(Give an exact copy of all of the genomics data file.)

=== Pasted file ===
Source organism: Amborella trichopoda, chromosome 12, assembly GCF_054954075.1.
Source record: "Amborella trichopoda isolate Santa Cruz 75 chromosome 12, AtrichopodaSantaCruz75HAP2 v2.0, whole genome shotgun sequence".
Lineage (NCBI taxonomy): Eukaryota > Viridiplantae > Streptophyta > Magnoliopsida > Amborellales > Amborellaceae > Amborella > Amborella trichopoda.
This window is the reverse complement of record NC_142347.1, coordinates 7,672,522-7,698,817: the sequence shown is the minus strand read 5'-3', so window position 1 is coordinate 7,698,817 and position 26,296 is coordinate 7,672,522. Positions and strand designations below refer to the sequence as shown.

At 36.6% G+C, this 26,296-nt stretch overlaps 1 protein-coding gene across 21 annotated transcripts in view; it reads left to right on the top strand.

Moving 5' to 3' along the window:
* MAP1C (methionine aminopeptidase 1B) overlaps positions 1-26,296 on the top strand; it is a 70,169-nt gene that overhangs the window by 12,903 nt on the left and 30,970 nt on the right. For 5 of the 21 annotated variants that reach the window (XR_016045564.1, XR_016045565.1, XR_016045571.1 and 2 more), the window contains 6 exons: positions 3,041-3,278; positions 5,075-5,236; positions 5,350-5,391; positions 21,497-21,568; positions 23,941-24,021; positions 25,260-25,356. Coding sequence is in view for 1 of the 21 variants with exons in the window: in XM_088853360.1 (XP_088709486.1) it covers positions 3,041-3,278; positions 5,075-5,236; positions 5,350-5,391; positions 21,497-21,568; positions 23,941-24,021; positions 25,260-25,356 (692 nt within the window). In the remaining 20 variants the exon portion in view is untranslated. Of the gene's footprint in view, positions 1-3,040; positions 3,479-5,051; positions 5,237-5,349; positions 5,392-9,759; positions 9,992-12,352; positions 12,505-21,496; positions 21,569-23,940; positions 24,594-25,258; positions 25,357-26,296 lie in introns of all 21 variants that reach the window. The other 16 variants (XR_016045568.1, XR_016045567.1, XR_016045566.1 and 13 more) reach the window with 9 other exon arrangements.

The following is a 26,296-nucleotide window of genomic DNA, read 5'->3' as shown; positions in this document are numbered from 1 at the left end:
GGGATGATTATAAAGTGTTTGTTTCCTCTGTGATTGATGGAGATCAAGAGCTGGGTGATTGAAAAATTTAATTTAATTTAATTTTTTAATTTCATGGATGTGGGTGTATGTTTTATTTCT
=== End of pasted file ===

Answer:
Source organism: Amborella trichopoda, chromosome 12, assembly GCF_054954075.1.
Source record: "Amborella trichopoda isolate Santa Cruz 75 chromosome 12, AtrichopodaSantaCruz75HAP2 v2.0, whole genome shotgun sequence".
Lineage (NCBI taxonomy): Eukaryota > Viridiplantae > Streptophyta > Magnoliopsida > Amborellales > Amborellaceae > Amborella > Amborella trichopoda.
This window is the reverse complement of record NC_142347.1, coordinates 7,672,522-7,698,817: the sequence shown is the minus strand read 5'-3', so window position 1 is coordinate 7,698,817 and position 26,296 is coordinate 7,672,522. Positions and strand designations below refer to the sequence as shown.

At 36.6% G+C, this 26,296-nt stretch overlaps 1 protein-coding gene across 21 annotated transcripts in view; it reads left to right on the top strand.

Moving 5' to 3' along the window:
* MAP1C (methionine aminopeptidase 1B) overlaps positions 1-26,296 on the top strand; it is a 70,169-nt gene that overhangs the window by 12,903 nt on the left and 30,970 nt on the right. For 5 of the 21 annotated variants that reach the window (XR_016045564.1, XR_016045565.1, XR_016045571.1 and 2 more), the window contains 6 exons: positions 3,041-3,278; positions 5,075-5,236; positions 5,350-5,391; positions 21,497-21,568; positions 23,941-24,021; positions 25,260-25,356. Coding sequence is in view for 1 of the 21 variants with exons in the window: in XM_088853360.1 (XP_088709486.1) it covers positions 3,041-3,278; positions 5,075-5,236; positions 5,350-5,391; positions 21,497-21,568; positions 23,941-24,021; positions 25,260-25,356 (692 nt within the window). In the remaining 20 variants the exon portion in view is untranslated. Of the gene's footprint in view, positions 1-3,040; positions 3,479-5,051; positions 5,237-5,349; positions 5,392-9,759; positions 9,992-12,352; positions 12,505-21,496; positions 21,569-23,940; positions 24,594-25,258; positions 25,357-26,296 lie in introns of all 21 variants that reach the window. The other 16 variants (XR_016045568.1, XR_016045567.1, XR_016045566.1 and 13 more) reach the window with 9 other exon arrangements.

The following is a 26,296-nucleotide window of genomic DNA, read 5'->3' as shown; positions in this document are numbered from 1 at the left end:
GGGATGATTATAAAGTGTTTGTTTCCTCTGTGATTGATGGAGATCAAGAGCTGGGTGATTGAAAAATTTAATTTAATTTAATTTTTTAATTTCATGGATGTGGGTGTATGTTTTATTTCT